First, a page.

Life cycle of EV batteries

Lifecycle of EV batteries
Source: Engel, Hauke, Patrick Hertzke, and Giulia Siccardo, CC BY-SA 4.0, via Wikimedia Commons

Batteries power our daily lives. From communications and information technology in phones and laptops, to mobility in cars, motorcycles, and scooters, and beyond, most electronic objects have a battery-powered version. While this has many positive impacts, what we do with the batteries in these objects at the end of their lives still needs some work. Batteries contain many rare earth metals that are difficult to mine and chemicals that are harmful for the planet if not disposed of properly.

Two companies – betteries and Ampersand – are taking on the challenge of finding solutions that keep the batteries in use in a different form as long as possible.


The betteries mission is to upcycle all electric vehicle batteries into affordable power systems to avert climate change and protect valuable resources.

It has developed a sustainable 2 kWh to 240 kWh power system based on second-life electric vehicle batteries. Second-life batteries are batteries that have reached the end of their “automotive” life but still have a residual capacity of about 70-80%. This means they can be used for a different purpose after their initial lifecycle has come to an end. The betteries battery solutions are mobile, modular, multi-purpose, and connected. They are equally suitable for productive use in developing countries as well as developed economies.

“The impact is cumulative: With each fuel-based generator or propulsion system replaced, we boost the circular economy by providing valuable 2nd life applications for EV batteries whilst replacing carbon intensive technologies.”
betteries website


  • Replacing engine/generator sets (gensets): 1 betterGen =10 tons of CO2 avoidance
  • Powering e-mobility: 1 betterDrive = 14 tons of CO2 avoidance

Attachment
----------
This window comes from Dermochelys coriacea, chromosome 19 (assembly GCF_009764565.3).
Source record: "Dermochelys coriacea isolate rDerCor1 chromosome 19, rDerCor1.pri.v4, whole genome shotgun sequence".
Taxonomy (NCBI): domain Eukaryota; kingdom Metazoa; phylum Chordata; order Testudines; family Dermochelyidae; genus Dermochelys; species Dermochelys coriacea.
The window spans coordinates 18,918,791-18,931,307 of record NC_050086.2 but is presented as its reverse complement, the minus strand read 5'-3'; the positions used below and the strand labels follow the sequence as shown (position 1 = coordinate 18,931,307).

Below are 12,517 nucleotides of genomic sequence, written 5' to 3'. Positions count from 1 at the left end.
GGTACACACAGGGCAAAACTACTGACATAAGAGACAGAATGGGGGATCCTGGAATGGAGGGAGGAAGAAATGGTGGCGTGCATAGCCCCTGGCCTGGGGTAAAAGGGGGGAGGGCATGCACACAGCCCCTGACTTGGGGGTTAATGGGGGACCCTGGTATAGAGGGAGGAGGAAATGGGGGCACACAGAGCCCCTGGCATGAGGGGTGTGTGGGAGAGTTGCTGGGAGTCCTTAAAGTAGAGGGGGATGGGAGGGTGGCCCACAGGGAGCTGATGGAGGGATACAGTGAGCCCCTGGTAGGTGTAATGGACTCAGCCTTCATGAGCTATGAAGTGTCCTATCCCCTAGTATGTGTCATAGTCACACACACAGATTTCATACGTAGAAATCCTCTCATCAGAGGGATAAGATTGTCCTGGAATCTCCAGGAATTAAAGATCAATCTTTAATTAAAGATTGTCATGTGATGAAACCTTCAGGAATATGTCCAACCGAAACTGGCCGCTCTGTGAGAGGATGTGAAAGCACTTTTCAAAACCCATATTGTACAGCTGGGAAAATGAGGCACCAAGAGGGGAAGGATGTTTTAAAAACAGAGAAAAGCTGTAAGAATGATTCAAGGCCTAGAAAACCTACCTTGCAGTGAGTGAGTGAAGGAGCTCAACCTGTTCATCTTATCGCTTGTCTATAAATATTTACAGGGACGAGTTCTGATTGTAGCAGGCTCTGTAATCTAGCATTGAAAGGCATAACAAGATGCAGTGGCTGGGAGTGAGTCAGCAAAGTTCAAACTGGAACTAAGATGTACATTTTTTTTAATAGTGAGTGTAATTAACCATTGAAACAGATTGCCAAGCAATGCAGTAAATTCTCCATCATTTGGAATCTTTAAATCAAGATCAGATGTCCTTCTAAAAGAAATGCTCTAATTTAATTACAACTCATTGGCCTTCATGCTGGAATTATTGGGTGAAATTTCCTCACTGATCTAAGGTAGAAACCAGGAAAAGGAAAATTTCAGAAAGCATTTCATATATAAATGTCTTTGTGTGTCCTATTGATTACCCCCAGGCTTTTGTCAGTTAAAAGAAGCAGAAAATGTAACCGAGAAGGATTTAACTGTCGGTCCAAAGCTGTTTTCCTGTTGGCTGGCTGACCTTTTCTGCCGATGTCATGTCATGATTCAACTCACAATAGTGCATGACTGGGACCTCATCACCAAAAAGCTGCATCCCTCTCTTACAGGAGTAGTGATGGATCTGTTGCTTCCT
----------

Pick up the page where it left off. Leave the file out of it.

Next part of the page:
• Optimizing mini grids: storing solar power in its betterStore replaces generators.

    betteries betterPack
    Source: betteries

Expanding infrastructure and upgrading technology to provide clean and more efficient energy in all countries will encourage growth and help the environment. According to the company website, betteries’ betterPack can be stacked to provide 2.3-9.2 kWh energy and 2-5 kW power, making it a sustainable source of power for DC appliances or small electric vehicles. Every betterPack using second-life batteries replaces a fossil fuel option, directly delivering positive impact. This addresses Sustainable Development Goal (SDG) 7 – Affordable and clean energy. It also impacts SDG 11 – Sustainable cities and communities, SDG 12 – Responsible consumption and production, and 13 – Climate action.



CO2 impact
Source: Ampersand

Ampersand is a leading battery-swap energy network for light vehicles. It has developed a battery pack, battery-swap network, and software back end to replace fuel for the world’s largest motorcycle market segment: 100-150 cc motorbikes in the Global South (broadly the regions of Latin America, Asia, Africa, and Oceania). Motorbikes powered by Ampersand cost less to buy, fuel and operate than petrol motorbikes, without sacrificing performance, convenience, or reliability. And they are electric. Ampersand-powered motorbikes already cover 600,000 km a month in East Africa.

Its system works like this:

  1. A moto driver purchases or leases a pay-as-you-drive Ampersand e-moto
  2. When the battery is low, the driver visits an Ampersand battery-swap station
  3. Ampersand exchanges the depleted battery for a new battery; the driver pays for the energy used
  4. The driver continues their day, swapping batteries when required.

“Renting a charged battery from Ampersand saves drivers over $500 per year. Each battery delivers around 60-90 km of range and requires swapping out less often than drivers commonly refuel with petrol. It’s all made possible by Ampersand’s unique Amper-Ops connected network of smart batteries and swap stations, and a vehicle drivetrain tailored for customers’ needs and African roads.”
Ampersand website

Ampersand driver income impact
Source: Ampersand

The motorcycles produce 75% less lifecycle greenhouse gas emissions than petrol motorbikes using grid power, and over 98% less on renewables. The battery packs are built in Rwanda. There, over half of the vehicles on the road at any one time are motorcycle taxis. But these motorcycles cost a lot to own, burn expensive fuel, and produce a large amount of pollution and greenhouse gas emissions.

What’s more, the Ampersand website states that, “Many moto-taxi drivers – or “motars” – spend over $11 daily on fuel and vehicle leasing costs, but take home as little as $1.60 to their families each day.” The company estimates that going electric using their system will double a motorcycle taxi driver’s income.

Ampersand recently received a $3.5 million investment from the Ecosystem Integrity Fund (EIF).


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